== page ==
NEW YORK – Stock futures fell Thursday after the government reported that new applications for unemployment benefits rose more than expected and the trade deficit jumped.
The Labor Department said new unemployment claims rose by 26,000 to a seasonally adjusted 397,000 for the week ending March 5. Analysts had expected claims to rise by 12,000. The jump comes after applications fell to nearly a three-year low the previous week.
Separately, the Commerce Department said the trade deficit increased 15.1 percent to $46.3 billion in January as higher oil prices caused imports to rise faster than exports. A widening deficit threatens the U.S. economic recovery. When imports outpace exports, more jobs go to overseas workers than to U.S. workers.
Crude oil futures fell $1.53 to $102.85 a barrel Thursday as Libyan leader Moammar Gadhafi looked to recapture ground from opposition forces. Oil has been elevated over the past few weeks over fighting in Libya, a country that normally produces less than 2 percent of the world's oil supply. Investors are mainly worried that unrest in the Middle East and North Africa will spread to major oil-producing countries like Saudi Arabia, and threaten oil supplies.
Ahead of the opening bell, Dow Jones industrial average futures fell 49, or 0.4 percent, to 12,125. S&P 500 index futures fell 7.1, or 0.5 percent, to 1,308. Nasdaq 100 futures fell 11.25, or 0.5 percent, to 2,299.
European and Asian stock prices were down Thursday morning after weaker-than-expected Chinese economic data, Libyan unrest and a downgrade of Spain's debt. World markets have been shaken by high oil prices, which still threaten global growth prospects. Meanwhile, Moody's downgraded its credit rating on Spain, re-igniting fears about the region's debt crisis.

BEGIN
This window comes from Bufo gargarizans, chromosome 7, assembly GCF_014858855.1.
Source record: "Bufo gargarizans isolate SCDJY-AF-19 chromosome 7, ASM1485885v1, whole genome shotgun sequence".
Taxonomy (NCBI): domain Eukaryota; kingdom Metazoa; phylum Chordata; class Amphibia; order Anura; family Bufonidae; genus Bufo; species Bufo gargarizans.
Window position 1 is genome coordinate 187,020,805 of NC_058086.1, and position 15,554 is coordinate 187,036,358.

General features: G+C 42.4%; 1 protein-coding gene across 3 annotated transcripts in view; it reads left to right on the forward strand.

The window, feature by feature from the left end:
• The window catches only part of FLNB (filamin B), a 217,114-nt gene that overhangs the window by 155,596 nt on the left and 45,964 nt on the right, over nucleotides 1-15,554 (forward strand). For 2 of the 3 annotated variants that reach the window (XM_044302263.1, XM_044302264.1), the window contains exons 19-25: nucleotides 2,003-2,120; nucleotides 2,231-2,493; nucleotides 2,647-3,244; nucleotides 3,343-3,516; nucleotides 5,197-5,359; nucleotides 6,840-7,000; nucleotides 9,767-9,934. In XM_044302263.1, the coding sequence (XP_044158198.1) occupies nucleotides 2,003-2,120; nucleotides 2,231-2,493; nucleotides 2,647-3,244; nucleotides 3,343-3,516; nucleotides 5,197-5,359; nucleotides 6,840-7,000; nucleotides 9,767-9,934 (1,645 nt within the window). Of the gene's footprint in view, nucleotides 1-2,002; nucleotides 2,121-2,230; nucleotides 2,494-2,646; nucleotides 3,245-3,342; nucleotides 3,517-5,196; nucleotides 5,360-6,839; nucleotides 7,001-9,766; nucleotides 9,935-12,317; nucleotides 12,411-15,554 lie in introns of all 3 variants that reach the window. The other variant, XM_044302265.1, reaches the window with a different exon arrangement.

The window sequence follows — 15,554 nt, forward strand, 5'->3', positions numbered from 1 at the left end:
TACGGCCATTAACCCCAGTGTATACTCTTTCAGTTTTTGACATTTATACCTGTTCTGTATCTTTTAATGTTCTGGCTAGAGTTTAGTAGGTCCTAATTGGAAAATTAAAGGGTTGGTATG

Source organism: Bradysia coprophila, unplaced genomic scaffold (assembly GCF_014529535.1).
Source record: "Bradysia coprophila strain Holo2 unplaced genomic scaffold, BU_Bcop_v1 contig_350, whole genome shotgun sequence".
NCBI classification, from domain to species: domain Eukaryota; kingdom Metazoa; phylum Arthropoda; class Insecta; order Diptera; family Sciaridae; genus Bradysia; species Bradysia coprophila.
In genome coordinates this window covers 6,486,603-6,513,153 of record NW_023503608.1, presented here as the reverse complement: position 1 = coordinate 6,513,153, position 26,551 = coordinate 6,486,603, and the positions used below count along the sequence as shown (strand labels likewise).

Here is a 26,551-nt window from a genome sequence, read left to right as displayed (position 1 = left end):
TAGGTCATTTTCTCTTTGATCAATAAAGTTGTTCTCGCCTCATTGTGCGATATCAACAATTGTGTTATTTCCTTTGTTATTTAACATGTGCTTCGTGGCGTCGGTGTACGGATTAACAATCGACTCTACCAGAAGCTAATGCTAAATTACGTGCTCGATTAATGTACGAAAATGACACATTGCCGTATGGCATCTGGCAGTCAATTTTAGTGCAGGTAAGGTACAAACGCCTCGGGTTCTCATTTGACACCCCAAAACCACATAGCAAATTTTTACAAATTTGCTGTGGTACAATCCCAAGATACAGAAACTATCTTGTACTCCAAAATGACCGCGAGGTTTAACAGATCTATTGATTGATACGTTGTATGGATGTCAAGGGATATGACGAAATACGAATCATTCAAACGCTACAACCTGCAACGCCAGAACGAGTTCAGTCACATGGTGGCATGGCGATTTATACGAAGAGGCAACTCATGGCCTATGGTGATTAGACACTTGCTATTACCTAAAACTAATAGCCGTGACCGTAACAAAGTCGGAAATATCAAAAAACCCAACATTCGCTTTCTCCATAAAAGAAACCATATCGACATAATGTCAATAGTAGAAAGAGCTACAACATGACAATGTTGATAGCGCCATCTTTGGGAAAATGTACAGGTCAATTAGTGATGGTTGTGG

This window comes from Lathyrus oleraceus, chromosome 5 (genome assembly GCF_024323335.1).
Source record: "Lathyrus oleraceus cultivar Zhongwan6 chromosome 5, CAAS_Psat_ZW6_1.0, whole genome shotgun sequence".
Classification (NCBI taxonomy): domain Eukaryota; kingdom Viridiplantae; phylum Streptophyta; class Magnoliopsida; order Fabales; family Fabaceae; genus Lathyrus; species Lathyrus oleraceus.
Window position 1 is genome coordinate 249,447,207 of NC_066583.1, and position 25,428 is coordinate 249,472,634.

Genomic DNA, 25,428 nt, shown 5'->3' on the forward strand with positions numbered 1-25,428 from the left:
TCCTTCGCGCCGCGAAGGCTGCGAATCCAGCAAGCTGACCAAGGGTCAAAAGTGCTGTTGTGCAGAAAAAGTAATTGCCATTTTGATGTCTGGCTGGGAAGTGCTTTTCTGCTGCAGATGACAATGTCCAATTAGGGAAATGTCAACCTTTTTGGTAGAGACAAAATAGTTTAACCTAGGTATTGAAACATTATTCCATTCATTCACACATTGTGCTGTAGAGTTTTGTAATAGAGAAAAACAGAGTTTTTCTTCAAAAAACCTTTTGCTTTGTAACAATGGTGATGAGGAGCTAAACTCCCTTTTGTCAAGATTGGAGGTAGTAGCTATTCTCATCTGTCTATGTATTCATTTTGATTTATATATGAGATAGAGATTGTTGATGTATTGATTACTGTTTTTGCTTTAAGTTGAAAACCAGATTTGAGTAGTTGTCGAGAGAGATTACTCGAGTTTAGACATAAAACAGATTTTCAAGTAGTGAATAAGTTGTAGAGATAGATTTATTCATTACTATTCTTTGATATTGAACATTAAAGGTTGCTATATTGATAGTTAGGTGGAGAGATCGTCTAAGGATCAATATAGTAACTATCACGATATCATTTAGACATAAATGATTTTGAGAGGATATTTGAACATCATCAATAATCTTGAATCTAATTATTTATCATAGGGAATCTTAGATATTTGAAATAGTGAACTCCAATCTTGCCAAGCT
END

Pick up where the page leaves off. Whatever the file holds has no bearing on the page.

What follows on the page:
Later this morning, SEC Chairman Mary Schapiro will testify at the first of two Capitol Hill hearings to defend how the agency handled compensation for victims of Bernard Madoff's Ponzi scheme.
Smithfield Foods reported Thursday morning its third-quarter net income shot up to $202.6 million, or $1.21 per share, because of an insurance claim and increased demand for pork. Both profit and revenue for the company beat Wall Street's expectations. The news sent stock for the world's largest hog producer soaring to 9 percent, or $2, to $24.75 in pre-market trading.
Stocks dipped Wednesday as oil's three-week run of high prices dampened markets and the price of crude oil hovered around $104. The S&P index lost 1.80 points, or 0.1 percent, to close at 1,320.02. The Dow Jones industrial average fell 1.29, or less than 0.1 percent, to 12,213.09. The Nasdaq composite fell 14.05, or 0.5 percent, to 2,751.72.